It’s been three months since our trip to Southern Spain. Years ago, three months wouldn’t be an unreasonable amount of time to wait for a written account of travels on The Continent, but in these times it’s an almost unforgivable expanse. So imagine you’re reading these words on onion skin air mail stationery and dreaming of the next time you’ll hear my voice.

Spain has been a wonderful surprise for Bill and me. Back in the era before I traveled Europe freely, Spain was not on the short list of places I intended to visit if I ever lucked into 10 days across the sea. But this season, generous with sights and sounds and flavors, has taken us beyond all expectations, and now we know–we love Spain.

We’re particularly drawn to the balance between food and drink embodied by the tapa. Little bites to accompany refreshing beverages. Compared to Ireland which, I’m afraid, loves its drink more than its food, Spain seems to love them equally, and better yet, doesn’t ask you to choose.

I’ve already described some of the wonderful flavors we encountered in Granada, and we continued to eat well in Malaga. Our first night we wandered the entwined streets looking for seafood. Not a difficult hunt, we quickly found some calamari, fried shrimp and manchego.

Tuesday morning we had breakfast at Cafe Moka, adjacent to our hotel–cafe con leche and pitufo (small) sandwiches. I had sobrassada and cheese and Bill had Spanish tortilla (tortilla de patatas).

We then visited a market full of veggies and fruit and cured meat. We kept seeing bowls of orange goo labeled Lomo en Manteca–we would find out later what it was. We picked up a few snacks–skewers of marinated anchovies, pickled onions, olive and pickle (loved these in Barcelona), and some empanadas. We enjoyed these later on our balcony.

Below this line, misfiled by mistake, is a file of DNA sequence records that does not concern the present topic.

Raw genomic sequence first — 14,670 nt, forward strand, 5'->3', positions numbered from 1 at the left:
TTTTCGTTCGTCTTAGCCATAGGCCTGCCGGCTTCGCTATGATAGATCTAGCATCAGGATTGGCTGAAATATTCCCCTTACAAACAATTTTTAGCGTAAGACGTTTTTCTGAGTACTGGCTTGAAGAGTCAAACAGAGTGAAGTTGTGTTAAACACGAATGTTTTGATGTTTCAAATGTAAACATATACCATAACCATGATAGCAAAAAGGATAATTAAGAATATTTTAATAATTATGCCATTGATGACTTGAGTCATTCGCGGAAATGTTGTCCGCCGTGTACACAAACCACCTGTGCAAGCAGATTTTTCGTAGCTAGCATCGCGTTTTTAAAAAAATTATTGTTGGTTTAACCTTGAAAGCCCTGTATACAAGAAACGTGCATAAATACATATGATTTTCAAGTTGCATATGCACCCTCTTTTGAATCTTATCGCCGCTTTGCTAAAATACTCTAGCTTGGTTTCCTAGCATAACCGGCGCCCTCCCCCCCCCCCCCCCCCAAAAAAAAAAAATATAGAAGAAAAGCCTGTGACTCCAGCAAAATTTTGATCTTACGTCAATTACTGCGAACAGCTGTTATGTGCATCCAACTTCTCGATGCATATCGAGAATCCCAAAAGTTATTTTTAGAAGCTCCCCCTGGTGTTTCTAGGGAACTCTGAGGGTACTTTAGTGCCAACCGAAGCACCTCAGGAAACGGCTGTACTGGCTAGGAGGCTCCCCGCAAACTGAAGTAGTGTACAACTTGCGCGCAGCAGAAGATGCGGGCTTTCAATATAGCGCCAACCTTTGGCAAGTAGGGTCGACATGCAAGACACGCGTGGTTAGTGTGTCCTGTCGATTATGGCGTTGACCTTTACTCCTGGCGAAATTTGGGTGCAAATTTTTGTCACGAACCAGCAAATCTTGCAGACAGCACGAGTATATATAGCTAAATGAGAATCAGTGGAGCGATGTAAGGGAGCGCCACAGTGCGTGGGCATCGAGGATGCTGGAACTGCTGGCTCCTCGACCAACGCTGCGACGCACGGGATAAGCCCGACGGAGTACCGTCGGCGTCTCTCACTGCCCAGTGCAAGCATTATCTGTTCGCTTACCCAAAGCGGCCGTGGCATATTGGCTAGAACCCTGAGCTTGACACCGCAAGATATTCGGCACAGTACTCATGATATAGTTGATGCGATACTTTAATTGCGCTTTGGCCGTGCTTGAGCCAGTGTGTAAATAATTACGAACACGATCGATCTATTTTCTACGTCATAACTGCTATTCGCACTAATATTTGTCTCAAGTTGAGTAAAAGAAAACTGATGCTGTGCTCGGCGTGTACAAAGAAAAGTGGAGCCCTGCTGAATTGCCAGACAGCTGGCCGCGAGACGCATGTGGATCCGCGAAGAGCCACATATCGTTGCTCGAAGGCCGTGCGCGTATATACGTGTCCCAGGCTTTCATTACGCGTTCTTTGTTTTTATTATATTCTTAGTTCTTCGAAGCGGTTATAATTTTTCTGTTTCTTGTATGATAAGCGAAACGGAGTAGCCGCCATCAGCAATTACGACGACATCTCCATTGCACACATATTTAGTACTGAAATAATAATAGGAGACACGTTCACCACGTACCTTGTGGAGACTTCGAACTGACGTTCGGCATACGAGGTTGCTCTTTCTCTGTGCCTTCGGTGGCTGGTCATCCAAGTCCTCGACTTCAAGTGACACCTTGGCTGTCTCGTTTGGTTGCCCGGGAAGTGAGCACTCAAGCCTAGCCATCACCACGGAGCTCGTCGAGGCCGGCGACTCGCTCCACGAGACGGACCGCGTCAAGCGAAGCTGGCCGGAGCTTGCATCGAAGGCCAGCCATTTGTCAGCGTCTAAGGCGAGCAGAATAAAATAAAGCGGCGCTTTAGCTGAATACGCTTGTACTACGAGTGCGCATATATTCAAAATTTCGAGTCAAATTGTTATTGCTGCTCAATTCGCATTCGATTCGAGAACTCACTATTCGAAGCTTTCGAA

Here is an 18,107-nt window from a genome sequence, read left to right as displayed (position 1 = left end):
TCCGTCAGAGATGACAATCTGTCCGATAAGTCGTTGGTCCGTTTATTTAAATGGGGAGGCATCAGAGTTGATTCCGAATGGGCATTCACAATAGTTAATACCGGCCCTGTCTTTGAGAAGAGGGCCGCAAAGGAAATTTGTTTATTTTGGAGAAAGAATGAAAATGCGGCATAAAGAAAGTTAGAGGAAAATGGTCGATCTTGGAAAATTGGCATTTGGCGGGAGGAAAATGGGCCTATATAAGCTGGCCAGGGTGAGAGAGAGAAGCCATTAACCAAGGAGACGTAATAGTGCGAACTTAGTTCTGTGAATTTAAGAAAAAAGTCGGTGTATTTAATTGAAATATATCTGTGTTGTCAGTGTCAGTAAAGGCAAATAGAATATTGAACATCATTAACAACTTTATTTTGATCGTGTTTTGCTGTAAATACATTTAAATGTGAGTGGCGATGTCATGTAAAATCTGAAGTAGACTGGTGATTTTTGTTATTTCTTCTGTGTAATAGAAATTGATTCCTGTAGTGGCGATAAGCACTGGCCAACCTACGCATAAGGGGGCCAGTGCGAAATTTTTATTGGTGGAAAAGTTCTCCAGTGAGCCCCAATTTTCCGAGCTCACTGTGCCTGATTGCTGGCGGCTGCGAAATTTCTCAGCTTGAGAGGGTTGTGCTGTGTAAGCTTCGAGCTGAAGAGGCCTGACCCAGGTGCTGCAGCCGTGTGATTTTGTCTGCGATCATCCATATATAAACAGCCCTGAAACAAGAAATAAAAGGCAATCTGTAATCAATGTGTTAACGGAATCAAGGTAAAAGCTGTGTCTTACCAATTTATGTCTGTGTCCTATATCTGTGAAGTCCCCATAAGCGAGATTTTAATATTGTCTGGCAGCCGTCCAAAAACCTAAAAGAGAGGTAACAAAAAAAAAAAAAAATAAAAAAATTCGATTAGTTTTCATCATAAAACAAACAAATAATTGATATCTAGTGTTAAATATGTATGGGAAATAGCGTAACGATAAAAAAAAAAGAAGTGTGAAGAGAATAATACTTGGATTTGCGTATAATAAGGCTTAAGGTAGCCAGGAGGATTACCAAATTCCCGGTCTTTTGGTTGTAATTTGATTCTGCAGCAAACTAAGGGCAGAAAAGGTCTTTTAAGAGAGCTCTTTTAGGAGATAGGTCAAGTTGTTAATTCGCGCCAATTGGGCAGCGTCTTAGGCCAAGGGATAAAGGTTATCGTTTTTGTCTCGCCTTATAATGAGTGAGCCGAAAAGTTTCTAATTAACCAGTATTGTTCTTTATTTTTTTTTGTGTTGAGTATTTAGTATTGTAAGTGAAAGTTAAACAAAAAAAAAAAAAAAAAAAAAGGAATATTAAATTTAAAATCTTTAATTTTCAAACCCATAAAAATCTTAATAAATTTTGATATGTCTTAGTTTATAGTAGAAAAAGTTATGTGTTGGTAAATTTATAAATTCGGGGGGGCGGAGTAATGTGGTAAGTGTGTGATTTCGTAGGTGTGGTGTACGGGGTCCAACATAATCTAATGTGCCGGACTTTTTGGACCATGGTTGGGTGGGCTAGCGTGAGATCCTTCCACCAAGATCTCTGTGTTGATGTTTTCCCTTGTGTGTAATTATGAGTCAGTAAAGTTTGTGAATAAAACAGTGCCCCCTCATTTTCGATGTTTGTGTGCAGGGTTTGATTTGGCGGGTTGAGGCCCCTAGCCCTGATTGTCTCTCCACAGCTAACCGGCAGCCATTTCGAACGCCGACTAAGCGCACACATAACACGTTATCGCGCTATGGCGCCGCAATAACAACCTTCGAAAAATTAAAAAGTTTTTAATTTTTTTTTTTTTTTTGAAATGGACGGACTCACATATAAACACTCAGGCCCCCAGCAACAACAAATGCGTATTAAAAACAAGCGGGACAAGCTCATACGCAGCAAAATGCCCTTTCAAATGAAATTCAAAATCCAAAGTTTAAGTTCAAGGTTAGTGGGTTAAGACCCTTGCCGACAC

Later we walked down to the beach for lunch. We had some gazpacho–gazpacho originated in Andalusia–and I ordered grilled squid. I had been profoundly changed by the grilled squid I had in Barcelona; the grilled squid I had here was a bit bigger and filled with goo, but the non-goo parts where tasty and I could watch a guy stick the squid on the end of a pole and grill it over charcoal, so that was cool. We also had some tortillitas and Bill had gambas al pil pil (spicy shrimp).

After lunch we waded a bit in the Mediterranean and relaxed on the sand. We returned to our hotel for siesta–the air had been turned on and we napped in cool comfort. That evening we started dinner at Gorki, a wine bar which is a chain, but seemingly popular with the locals. We wrote some postcards and ate jamon iberica and a wonderful salad with blue cheese and wilted leeks.

Our next stage of dinner was at La Rabana where we dined on figs and more jamon iberica (it’s so great!), a black pudding sandwich, and yes, Lomo en Manteca! Pork in lard–delicious!

Spain had been so kind to us with its gentle sun, fragrant orange blossoms, and marvelous flavors. We were really reluctant to leave and wished we had planned to stay for the whole week. I knew we’d be glad to have the days for a later trip (for oh, say, Slovenia), but it was hard to leave.

Wednesday morning we returned to Cafe Moka for a bittersweet cafe con leche and more of the amazing tortilla pitufo. Click here for more food pics.

And we did do a few things between meals, other than siesta. Click here for more scenes from Malaga.

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